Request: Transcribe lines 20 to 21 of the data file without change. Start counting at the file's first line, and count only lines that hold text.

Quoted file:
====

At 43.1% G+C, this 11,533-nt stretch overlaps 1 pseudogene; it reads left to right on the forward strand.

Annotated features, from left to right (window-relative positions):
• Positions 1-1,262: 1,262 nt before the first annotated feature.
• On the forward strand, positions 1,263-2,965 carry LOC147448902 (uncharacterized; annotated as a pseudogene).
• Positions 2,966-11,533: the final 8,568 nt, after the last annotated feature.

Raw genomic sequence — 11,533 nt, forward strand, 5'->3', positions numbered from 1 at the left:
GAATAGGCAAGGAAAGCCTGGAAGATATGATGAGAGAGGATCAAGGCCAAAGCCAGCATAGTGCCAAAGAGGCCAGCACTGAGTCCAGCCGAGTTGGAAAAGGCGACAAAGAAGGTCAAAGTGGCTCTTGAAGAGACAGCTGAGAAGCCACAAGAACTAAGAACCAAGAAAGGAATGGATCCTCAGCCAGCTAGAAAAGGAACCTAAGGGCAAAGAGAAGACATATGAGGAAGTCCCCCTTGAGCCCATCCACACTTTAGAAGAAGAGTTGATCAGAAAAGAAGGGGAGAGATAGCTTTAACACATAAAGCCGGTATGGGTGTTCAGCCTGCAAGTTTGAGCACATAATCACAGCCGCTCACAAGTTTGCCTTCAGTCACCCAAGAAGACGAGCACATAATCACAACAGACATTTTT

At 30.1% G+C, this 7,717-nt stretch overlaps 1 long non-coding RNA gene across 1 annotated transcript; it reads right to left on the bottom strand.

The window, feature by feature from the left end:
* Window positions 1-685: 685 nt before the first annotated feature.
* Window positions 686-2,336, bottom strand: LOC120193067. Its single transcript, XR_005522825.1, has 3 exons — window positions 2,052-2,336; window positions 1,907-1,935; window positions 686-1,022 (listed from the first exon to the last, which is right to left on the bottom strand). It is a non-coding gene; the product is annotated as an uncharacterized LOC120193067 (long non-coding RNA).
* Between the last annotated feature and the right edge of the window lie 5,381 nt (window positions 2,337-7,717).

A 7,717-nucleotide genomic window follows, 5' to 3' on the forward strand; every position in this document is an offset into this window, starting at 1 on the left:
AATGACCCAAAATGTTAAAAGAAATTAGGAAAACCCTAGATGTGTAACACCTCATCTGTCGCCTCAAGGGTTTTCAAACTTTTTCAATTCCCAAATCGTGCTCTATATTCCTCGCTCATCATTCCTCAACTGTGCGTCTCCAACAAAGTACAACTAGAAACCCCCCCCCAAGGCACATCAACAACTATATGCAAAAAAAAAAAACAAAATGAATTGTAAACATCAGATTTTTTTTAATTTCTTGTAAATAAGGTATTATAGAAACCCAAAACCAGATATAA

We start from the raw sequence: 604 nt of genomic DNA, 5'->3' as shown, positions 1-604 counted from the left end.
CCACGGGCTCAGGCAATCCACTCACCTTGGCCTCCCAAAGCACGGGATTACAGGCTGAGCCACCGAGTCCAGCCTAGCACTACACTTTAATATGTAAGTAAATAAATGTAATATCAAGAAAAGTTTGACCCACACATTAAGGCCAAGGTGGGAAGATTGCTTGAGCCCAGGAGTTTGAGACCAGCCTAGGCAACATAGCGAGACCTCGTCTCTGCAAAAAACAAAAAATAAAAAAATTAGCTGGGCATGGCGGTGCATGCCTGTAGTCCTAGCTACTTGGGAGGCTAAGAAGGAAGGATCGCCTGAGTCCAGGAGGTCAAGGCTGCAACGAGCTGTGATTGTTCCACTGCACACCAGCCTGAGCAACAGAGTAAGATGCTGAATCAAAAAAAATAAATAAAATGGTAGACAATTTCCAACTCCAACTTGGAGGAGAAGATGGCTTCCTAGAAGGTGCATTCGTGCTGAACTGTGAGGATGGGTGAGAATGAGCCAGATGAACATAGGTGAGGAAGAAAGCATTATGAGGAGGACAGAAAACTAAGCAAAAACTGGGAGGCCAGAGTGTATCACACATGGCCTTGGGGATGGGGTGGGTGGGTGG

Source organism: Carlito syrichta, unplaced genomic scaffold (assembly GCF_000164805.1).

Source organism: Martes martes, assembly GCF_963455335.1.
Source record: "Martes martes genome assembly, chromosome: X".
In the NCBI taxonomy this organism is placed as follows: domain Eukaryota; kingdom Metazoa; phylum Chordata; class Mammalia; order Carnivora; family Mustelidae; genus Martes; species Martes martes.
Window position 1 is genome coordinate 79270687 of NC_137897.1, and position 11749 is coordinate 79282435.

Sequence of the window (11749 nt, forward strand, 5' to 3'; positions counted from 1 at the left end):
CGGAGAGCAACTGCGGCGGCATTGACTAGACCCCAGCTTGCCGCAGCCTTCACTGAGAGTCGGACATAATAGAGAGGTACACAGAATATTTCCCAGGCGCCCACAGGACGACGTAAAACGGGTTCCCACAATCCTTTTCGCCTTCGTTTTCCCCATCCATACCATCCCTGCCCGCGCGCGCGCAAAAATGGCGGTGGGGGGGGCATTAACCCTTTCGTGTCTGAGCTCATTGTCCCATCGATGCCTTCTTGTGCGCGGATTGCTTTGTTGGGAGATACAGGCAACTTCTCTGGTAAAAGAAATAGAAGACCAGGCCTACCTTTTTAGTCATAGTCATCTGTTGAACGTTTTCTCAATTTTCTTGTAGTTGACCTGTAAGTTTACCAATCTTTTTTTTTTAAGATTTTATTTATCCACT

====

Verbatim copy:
In the NCBI taxonomy this organism is placed as follows: domain Eukaryota; kingdom Metazoa; phylum Chordata; class Mammalia; order Carnivora; family Mustelidae; genus Martes; species Martes martes.
Window position 1 is genome coordinate 79270687 of NC_137897.1, and position 11749 is coordinate 79282435.